TORONTO, ONTARIO - This is the one thousandth post to this blog. The looming significance of such a milestone was a significant factor in the decrease in entries to this space--I wanted to find something significant to mark the event. In the end, it was obvious--something else that had reached and surpassed a much more significant one thousand milestone--Jim French's "Imagination Theatre."
Way back in 1990, as the CBS Radio Network once more cancelled the distribution of its "Radio Mystery Theater" series (which had stopped recording new episodes in 1982), KIRO radio in Seattle wanted something to replace the series, which remained very popular in the Pacific Northwest. Management didn't need to look very far. They had on staff as their late morning "Midday" host someone who had been doing radio dramas since 1965, Jim French.
Before long, the "KIRO Mystery Playhouse" was born, producing both new radio dramas and re-playing classic episodes from French's earlier work on KIRO and KVI, including series like "Crisis" and "Dameron." Even early in his career, French had the foresight to retain the rights to these works, so rather than being lost in station archives, he could bring them back for further broadcast at his discretion. As time went on and the radio landscape changed, the show would shift to sister station KNWX in 1999 and away from the then-Entercom cluster to KIXI in 2003. Most importantly, though, it had been picked up in syndication in 1996 by Transmedia as "Imagination Theatre." French felt this was a much more descriptive name, as what the shows were doing was engaging the listener's imaginations, not necessarily solving a mystery. Transmedia and Jim French Productions amicably parted ways in 2006, and Jim French Productions would handle syndication for the remainder of the show's run.
Syndication brought "Imagination Theatre" not only to hundreds of stations and satellite radio across the United States over the years, but to other English-speaking nations, foremost Australia and Canada. Internet distribution would bring it to the entire world. What had once been a Seattle phenomenon perhaps also experienced in places like Alaska where KIRO could be heard at night grew to attract attention from radio enthusiasts all over the planet. French secured the rights to record classic and original "Sherlock Holmes" dramas, and this brought attention from British writers who would contribute to other series airing on "Imagination Theatre." Live tapings, which initially occurred at the Museum of History and Industry (MOHAI) in Seattle, Washington, moved to the Kirkland Performance Center in Kirkland, Washington in 1999 and continued on an approximately monthly basis.
These radio dramas were one of the reasons I became interested in radio. In my teenage years, I would go out of my way to be at a radio that could receive KIRO 710 AM at 9 pm on weekend evenings. I was able to catch a live taping of the "KIRO Mystery Playhouse" at MOHAI in 1992, and would enjoy an "Imagination Theatre" taping in Kirkland in 2006. The familiar voices from Seattle radio that acted in various dramas created a link to my childhood, never mind the setting of many of the Harry Nile detective stories in a post-World War II Seattle.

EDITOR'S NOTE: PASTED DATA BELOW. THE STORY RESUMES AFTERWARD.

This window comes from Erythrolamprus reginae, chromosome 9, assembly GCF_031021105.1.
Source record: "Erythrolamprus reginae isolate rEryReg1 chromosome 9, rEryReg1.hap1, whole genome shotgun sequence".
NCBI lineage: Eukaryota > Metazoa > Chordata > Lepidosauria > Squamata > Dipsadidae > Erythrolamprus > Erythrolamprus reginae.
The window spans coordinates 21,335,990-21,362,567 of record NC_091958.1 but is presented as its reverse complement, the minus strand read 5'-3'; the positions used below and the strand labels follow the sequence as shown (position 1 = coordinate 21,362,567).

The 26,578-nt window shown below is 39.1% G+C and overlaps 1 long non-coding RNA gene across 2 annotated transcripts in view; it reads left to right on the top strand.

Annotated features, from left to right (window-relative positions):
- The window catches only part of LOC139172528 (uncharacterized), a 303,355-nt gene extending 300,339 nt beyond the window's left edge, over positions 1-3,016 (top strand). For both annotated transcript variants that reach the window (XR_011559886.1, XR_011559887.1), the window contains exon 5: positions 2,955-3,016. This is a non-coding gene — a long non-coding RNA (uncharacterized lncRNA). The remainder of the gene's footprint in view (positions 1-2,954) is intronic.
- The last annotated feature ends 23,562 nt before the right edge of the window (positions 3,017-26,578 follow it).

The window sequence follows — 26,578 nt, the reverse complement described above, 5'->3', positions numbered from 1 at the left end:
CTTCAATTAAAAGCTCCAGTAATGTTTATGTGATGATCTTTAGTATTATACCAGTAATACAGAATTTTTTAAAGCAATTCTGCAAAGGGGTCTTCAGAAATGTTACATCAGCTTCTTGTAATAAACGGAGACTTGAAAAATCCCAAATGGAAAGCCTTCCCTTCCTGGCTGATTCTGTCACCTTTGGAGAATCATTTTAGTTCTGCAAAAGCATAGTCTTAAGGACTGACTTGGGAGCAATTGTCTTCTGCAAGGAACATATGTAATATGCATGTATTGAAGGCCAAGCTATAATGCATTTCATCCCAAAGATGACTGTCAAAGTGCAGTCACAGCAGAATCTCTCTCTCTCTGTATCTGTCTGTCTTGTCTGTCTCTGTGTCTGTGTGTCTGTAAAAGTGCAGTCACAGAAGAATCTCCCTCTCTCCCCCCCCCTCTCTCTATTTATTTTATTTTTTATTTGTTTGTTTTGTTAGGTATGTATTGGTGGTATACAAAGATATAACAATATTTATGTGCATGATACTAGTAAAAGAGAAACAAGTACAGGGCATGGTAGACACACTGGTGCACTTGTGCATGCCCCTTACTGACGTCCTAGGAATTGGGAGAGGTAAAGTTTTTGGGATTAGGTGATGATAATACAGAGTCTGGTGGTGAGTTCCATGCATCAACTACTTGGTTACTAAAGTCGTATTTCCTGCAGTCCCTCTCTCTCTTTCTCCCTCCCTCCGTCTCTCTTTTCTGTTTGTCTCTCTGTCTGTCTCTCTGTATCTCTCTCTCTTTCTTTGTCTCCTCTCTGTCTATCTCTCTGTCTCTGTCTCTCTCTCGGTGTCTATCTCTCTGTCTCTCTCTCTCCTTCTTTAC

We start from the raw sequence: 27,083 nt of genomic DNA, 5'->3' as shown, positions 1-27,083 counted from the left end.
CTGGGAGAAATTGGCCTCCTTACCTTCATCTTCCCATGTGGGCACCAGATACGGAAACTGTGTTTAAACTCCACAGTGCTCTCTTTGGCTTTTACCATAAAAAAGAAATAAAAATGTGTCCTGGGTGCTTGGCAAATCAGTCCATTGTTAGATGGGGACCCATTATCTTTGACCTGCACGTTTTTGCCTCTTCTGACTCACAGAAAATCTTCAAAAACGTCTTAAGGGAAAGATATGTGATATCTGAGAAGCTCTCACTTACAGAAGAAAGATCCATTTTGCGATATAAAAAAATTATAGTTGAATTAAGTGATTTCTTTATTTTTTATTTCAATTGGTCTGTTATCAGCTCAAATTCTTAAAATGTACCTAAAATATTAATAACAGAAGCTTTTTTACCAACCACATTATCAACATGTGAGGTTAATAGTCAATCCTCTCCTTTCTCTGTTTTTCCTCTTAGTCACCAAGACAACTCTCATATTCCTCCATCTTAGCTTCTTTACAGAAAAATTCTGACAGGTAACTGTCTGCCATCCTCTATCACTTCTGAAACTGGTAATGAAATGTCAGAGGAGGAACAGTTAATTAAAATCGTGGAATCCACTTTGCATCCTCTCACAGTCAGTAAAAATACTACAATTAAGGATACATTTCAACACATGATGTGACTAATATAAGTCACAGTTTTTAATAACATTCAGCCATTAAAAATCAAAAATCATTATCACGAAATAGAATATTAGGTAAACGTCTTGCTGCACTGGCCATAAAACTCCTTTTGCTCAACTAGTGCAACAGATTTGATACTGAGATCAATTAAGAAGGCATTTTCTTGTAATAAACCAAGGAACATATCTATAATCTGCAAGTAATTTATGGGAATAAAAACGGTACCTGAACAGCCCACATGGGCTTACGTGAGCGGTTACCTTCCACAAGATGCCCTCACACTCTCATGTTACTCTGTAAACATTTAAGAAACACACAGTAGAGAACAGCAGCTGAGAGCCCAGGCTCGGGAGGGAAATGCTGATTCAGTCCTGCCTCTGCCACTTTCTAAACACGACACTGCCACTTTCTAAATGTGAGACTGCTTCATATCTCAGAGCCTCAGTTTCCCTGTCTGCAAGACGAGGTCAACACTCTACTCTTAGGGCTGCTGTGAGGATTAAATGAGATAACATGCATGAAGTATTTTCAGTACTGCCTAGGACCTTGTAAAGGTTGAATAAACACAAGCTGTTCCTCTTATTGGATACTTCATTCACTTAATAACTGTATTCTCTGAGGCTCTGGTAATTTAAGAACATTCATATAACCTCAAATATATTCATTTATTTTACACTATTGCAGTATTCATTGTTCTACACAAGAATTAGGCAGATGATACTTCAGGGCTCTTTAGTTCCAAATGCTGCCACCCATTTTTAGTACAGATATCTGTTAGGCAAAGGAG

While series as diverse as "Kerides, the Thinker" set in ancient Egypt, "Raffles, the Gentlemen Thief" set in Victorian England, and "Kincaid, the Strange Seeker" set in contemporary America appeared regularly on "Imagination Theatre," arguably the most iconic series was "The Adventures of Harry Nile." Regular listeners know the entire history of the character, from his time in Chicago as a policeman and his interracial marriage, to his time in Los Angeles where he would meet his partner Murphy and have many adventures during World War II, to his time in Seattle. Originally started as a KVI series in 1976 with haunting theme music by David Shire, "The Adventures of Harry Nile" featured Phil Harper as Harry Nile and Pat French, Jim's wife, as his partner Murphy. (Murphy's first name, mentioned in only one episode in the entire series, would become a marker of devoted fans--if you knew Murphy's first name, you were in the club.) After Harper's death in 2004, Jim French's right-hand man, Larry Albert, would take over. Mary Anne Dorward would start voicing Murphy in 2011, leading to one of many inside jokes on the show as her first appearance was marked by Harry saying "You sound different." "The Adventures of Harry Nile" was so preeminent in the "Imagination Theatre" world that its web site was promoted as "harrynile.com" rather than "jimfrenchproductions.com".
Pat French's retirement was a warning that all good things do not last forever. Jim French's health began to decline, and it was announced that the January 30th, 2017 taping at the Kirkland Performance Center would be the last live taping. At the taping, it was announced that the last new broadcast would air at the end of February, and Jim French Productions would close for good at the end of March.
The final episode could be nothing other than a final episode of "The Adventures of Harry Nile" and the ending could only be the outcome that some fans had been waiting forty-one years to hear--even longer than the fictional Murphy had been waiting.
So, in this one-thousandth blog entry, I thank Jim French and his many associates for 1,093 official weeks of "Imagination Theatre," and in reality many more hours of quality broadcasting over the years. As E.G. Marshall would say at the end of each "Mystery Theater," may you have "pleasant dreams" forever.